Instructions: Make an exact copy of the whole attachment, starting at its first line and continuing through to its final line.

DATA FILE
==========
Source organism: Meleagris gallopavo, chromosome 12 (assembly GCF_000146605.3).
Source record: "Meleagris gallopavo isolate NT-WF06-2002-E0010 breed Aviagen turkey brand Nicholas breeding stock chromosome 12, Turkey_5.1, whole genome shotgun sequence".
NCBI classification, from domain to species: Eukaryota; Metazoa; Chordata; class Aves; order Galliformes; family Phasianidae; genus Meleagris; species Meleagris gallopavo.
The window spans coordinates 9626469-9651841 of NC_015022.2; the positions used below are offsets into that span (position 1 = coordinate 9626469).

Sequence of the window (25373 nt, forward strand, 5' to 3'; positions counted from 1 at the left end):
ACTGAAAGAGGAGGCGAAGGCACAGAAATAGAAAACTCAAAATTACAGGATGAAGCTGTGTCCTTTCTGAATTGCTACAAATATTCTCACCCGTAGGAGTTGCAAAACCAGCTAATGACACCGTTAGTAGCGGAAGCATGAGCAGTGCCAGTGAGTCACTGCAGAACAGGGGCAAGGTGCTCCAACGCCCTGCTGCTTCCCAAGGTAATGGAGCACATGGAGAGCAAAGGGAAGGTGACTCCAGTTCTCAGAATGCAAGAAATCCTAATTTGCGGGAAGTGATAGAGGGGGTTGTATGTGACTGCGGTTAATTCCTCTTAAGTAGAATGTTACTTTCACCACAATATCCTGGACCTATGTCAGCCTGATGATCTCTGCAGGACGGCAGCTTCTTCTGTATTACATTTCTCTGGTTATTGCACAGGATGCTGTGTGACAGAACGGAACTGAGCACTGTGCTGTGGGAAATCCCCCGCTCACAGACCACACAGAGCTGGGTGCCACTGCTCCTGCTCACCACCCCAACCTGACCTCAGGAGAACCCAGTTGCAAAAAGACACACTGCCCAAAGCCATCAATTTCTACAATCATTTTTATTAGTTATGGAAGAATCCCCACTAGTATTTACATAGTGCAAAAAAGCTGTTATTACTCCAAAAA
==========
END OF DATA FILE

Source organism: Meleagris gallopavo, chromosome 12 (assembly GCF_000146605.3).
Source record: "Meleagris gallopavo isolate NT-WF06-2002-E0010 breed Aviagen turkey brand Nicholas breeding stock chromosome 12, Turkey_5.1, whole genome shotgun sequence".
NCBI classification, from domain to species: Eukaryota; Metazoa; Chordata; class Aves; order Galliformes; family Phasianidae; genus Meleagris; species Meleagris gallopavo.
The window spans coordinates 9626469-9651841 of NC_015022.2; the positions used below are offsets into that span (position 1 = coordinate 9626469).

Sequence of the window (25373 nt, forward strand, 5' to 3'; positions counted from 1 at the left end):
ACTGAAAGAGGAGGCGAAGGCACAGAAATAGAAAACTCAAAATTACAGGATGAAGCTGTGTCCTTTCTGAATTGCTACAAATATTCTCACCCGTAGGAGTTGCAAAACCAGCTAATGACACCGTTAGTAGCGGAAGCATGAGCAGTGCCAGTGAGTCACTGCAGAACAGGGGCAAGGTGCTCCAACGCCCTGCTGCTTCCCAAGGTAATGGAGCACATGGAGAGCAAAGGGAAGGTGACTCCAGTTCTCAGAATGCAAGAAATCCTAATTTGCGGGAAGTGATAGAGGGGGTTGTATGTGACTGCGGTTAATTCCTCTTAAGTAGAATGTTACTTTCACCACAATATCCTGGACCTATGTCAGCCTGATGATCTCTGCAGGACGGCAGCTTCTTCTGTATTACATTTCTCTGGTTATTGCACAGGATGCTGTGTGACAGAACGGAACTGAGCACTGTGCTGTGGGAAATCCCCCGCTCACAGACCACACAGAGCTGGGTGCCACTGCTCCTGCTCACCACCCCAACCTGACCTCAGGAGAACCCAGTTGCAAAAAGACACACTGCCCAAAGCCATCAATTTCTACAATCATTTTTATTAGTTATGGAAGAATCCCCACTAGTATTTACATAGTGCAAAAAAGCTGTTATTACTCCAAAAA